This isn't just an SAP problem, of course. Migrating to new environments, and to entirely new uses, is a major stress point. A company needs to really understand its legacy data and business processes, and it needs a firm idea of how the new system is supposed to look and act. In between are a myriad steps – data cleansing, migration, transformation, loading, testing – that can further complicate success and tempt failure.
Adding SOA to the mix brings an interesting twist to the migration problem. If all you do is migrate a set of applications data into SAP NetWeaver and MySAP without regard to an eventual SOA deployment, you may be in for an unpleasant surprise. Your data may be old, tired, and broken, full of incomplete records, errors, inconsistencies, and other problems that weren't necessarily show-stoppers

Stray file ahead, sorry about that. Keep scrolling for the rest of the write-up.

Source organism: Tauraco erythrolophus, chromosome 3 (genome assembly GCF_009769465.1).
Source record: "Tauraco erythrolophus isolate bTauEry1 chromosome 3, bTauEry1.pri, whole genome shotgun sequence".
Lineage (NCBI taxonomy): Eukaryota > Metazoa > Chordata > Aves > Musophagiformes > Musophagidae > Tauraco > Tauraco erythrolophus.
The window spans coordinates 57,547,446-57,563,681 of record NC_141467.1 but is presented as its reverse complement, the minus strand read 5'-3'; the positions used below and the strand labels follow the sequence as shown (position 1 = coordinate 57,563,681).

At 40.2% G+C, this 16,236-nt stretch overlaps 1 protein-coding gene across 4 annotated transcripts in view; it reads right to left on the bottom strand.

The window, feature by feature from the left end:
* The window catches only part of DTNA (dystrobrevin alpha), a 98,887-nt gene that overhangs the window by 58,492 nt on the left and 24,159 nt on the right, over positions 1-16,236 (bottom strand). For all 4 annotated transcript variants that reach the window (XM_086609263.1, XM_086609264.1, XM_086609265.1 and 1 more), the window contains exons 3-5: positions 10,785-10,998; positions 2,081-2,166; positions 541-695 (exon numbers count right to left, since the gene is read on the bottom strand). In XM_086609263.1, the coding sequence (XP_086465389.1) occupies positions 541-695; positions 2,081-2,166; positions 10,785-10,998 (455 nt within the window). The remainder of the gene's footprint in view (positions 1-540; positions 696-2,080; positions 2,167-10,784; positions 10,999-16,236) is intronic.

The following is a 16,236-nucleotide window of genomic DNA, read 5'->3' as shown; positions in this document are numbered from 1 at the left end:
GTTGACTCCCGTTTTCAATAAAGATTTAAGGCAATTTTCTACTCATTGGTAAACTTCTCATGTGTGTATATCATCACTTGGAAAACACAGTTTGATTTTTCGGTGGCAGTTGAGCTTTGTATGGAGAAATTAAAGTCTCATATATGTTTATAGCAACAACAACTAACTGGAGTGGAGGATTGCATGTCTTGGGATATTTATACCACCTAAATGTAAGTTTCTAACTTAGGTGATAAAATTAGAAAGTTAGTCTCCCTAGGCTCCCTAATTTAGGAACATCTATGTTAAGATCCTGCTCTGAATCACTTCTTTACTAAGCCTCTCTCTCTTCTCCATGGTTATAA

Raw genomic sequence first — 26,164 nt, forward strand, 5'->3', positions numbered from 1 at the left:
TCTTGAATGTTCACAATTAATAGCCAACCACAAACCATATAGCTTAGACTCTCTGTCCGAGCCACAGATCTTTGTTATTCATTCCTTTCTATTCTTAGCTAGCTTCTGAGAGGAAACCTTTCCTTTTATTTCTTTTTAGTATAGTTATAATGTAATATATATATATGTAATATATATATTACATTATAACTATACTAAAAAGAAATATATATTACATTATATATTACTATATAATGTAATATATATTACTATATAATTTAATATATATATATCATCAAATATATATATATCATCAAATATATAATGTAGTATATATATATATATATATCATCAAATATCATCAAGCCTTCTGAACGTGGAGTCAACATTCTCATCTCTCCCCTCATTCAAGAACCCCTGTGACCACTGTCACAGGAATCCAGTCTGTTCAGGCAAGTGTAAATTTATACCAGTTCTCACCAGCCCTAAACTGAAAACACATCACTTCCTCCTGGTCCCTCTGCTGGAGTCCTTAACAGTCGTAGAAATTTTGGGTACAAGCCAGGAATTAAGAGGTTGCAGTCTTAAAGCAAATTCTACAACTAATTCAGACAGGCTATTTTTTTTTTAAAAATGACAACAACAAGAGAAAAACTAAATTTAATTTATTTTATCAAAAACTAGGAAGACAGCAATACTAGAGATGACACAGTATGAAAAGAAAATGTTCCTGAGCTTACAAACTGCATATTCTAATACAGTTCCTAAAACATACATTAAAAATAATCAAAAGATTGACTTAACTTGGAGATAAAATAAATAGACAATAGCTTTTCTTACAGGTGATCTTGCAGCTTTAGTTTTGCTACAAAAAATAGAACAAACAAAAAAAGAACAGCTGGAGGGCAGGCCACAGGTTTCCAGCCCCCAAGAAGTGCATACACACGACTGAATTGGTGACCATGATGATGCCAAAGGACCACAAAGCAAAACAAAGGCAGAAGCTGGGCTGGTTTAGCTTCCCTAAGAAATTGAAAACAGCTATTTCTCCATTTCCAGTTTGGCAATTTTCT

There are some solutions to this problem – Trillium Software has a product called Discovery that can find these problems before they're migrated into the new system. But regardless of how one tackles the problem, SAP – and everyone else in this market – has a major effort ahead of itself. Migrating has always been hard – migrating to hit the SOA brass ring will be harder still. For SAP and its customers, garbage in, garbage out just took on a whole new meaning.
This was first published in August 2005